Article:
He believes that technology enhances human freedom rather than restricting it

INTERVIEW Professor Simon Chesterman: Competition among the “Pacific” countries over artificial intelligence is healthy

Simon Chesterman: The ability to gather and analyze information has grown very rapidly over the past 20 years.

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Dean of the Law School at the National University of Singapore and Director of AI Governance in Singapore Professor Simon Chesterman spoke about the importance of AI for the Pacific nations of Asia.

In an interview with The Diplomat, he said that artificial intelligence is a strategic priority for the Pacific countries, and that technology increases human freedom rather than restricting it.

Here are excerpts from the interview:

■ What are Pacific countries doing to develop their capabilities in artificial intelligence and information management?

What are the successful countries in this field?

■■ The importance of technical innovation for economic development has always been a good feature of the economic systems known as the Asian Tigers.

Rich countries with strong internet networks such as Japan, South Korea and Singapore have benefited from advanced technology, as have consumers.

Finally, China has made artificial intelligence a strategic priority.

From the start, the definition of "success" was based on growth.

■ How do artificial intelligence and information affect societies in the Pacific countries?

What are the negative effects and what are the positive ones?

■■ The positive impact is the improvement of services and the efficient distribution of resources.

There is a relationship between the adoption of artificial intelligence and the distribution of these benefits to consumers.

The worrying negative impact is the way in which power is concentrated in the hands of a limited number of companies, and how it facilitates state control over individuals.

Because it facilitates the state's access to information in a way that it could not have imagined in the past, as privacy is less than in Europe, for example, but another reason is that people are not given a choice.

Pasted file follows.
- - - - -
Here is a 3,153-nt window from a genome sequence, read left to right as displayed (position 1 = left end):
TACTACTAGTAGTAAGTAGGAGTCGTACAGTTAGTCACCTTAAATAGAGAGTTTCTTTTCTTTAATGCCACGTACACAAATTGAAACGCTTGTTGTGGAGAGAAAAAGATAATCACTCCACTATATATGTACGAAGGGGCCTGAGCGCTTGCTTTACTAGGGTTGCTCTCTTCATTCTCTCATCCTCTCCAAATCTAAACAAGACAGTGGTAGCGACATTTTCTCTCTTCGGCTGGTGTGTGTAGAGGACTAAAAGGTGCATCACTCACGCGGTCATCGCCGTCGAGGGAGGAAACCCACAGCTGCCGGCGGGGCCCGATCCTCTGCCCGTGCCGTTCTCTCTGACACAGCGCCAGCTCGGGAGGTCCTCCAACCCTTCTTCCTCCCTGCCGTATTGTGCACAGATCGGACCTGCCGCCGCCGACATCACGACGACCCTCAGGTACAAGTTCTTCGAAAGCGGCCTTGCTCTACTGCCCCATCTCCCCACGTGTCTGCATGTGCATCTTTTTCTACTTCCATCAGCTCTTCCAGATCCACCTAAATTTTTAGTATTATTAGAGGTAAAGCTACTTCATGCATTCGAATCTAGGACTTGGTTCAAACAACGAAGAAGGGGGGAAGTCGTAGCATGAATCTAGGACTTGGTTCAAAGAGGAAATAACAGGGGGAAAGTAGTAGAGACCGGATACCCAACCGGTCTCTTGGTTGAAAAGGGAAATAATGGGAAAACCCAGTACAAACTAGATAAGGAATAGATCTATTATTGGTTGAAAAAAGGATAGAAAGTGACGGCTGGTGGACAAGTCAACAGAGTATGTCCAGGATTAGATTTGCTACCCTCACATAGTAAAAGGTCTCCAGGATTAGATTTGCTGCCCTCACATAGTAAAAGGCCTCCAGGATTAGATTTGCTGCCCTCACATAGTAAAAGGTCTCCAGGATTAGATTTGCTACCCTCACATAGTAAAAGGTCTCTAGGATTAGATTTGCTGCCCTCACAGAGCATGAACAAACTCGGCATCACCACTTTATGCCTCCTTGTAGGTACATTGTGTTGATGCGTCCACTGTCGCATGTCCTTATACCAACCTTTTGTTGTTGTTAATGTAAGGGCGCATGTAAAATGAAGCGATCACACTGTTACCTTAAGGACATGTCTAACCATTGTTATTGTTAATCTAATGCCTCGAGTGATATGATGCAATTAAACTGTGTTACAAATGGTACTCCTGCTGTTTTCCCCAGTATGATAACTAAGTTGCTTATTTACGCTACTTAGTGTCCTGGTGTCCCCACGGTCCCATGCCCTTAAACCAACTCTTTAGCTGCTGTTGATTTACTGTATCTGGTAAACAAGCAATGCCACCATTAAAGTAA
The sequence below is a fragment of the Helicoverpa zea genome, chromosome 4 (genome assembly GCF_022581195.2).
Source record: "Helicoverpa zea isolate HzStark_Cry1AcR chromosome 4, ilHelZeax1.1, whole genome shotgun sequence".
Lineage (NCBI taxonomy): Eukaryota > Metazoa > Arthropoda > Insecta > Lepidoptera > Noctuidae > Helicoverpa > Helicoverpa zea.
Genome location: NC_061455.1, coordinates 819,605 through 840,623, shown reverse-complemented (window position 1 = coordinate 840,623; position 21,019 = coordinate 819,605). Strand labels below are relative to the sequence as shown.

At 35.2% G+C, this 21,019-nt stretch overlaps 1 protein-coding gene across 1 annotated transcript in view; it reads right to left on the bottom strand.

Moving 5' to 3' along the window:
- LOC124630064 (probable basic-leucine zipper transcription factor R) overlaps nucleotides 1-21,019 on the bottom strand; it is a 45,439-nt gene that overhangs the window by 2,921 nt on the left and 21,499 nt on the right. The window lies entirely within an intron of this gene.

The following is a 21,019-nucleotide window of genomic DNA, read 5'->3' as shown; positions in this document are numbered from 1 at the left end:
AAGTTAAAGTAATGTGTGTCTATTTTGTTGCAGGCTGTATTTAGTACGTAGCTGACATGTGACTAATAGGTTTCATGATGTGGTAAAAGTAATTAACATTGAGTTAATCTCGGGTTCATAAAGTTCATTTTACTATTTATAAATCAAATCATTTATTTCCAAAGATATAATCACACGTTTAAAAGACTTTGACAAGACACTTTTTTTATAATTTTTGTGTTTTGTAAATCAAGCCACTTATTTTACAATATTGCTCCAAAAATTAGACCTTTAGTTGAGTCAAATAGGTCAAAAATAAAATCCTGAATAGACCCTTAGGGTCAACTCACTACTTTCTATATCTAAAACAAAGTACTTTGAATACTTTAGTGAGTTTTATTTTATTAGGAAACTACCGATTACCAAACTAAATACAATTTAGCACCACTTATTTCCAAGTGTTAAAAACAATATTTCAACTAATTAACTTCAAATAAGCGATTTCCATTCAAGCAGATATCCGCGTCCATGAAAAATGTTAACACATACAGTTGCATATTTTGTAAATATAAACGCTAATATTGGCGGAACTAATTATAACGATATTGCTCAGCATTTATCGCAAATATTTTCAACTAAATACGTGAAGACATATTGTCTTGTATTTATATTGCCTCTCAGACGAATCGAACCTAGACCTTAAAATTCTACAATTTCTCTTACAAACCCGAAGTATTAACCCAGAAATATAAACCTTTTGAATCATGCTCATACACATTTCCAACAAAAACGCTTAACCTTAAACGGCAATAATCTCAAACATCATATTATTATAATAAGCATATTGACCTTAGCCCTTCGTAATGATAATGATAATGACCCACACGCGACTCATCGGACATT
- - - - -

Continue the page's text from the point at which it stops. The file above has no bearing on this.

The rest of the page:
■ Are Pacific governments using artificial intelligence and information management to strengthen their oversight over their people?

■■ Twenty years ago, in the events of September 11, the concept of surveillance changed in many parts of the world.

This is due, on the one hand, to the huge amount of information being collected.

We are now seeing the growth of information analysis capabilities in record time.

It is said that in 2001 the US National Security Agency intercepted a message warning of attacks on September 10th, but given that it was delayed because it had been manually translated until September 12th, it was of no value.

But certainly the ability to gather and analyze information has developed a lot in terms of speed over the past 20 years.

■ How can Pacific governments organize AI and information management in a way that maximizes benefit and minimizes harm?

■■ There is a growing realization that some form of regulation and laws are necessary to gain the benefits of AI and reduce the harms.

Until recently, some governments expanded these systems as far as possible, in order to make room for innovation.

In my book, We Are Robots: Regulating Artificial Intelligence and the Limits of Law, I try to provide details on how to engage with systems of law.

■ Is there competition in artificial intelligence and information management between China and other countries such as the United States?

If the answer is yes, who wins this competition, and what shows its success.

Is there a price for this success?

■■ Of course there is competition, which is healthy and good for this technology, and you can remember the space race between the United States and the Soviet Union during the Cold War.

Competition can motivate the imposition of regulations on dangerous technologies.

Even before the first atomic bombs were used in Hiroshima and Nagasaki, scientists were trying to find a way to make use of nuclear energy, while also putting limits on its destructive energy.

But the risks of this competition are real, if we start to consider the Internet divided and the world divided in a cyber war, or if we see the concentration of power and wealth in the hands of a small group of people within two decades, all of this will have opposite results to seeing the Internet and artificial intelligence, as a technology It can enhance but not restrict human freedom.

• There is a growing realization that some form of regulation and laws are necessary to gain the benefits of AI.

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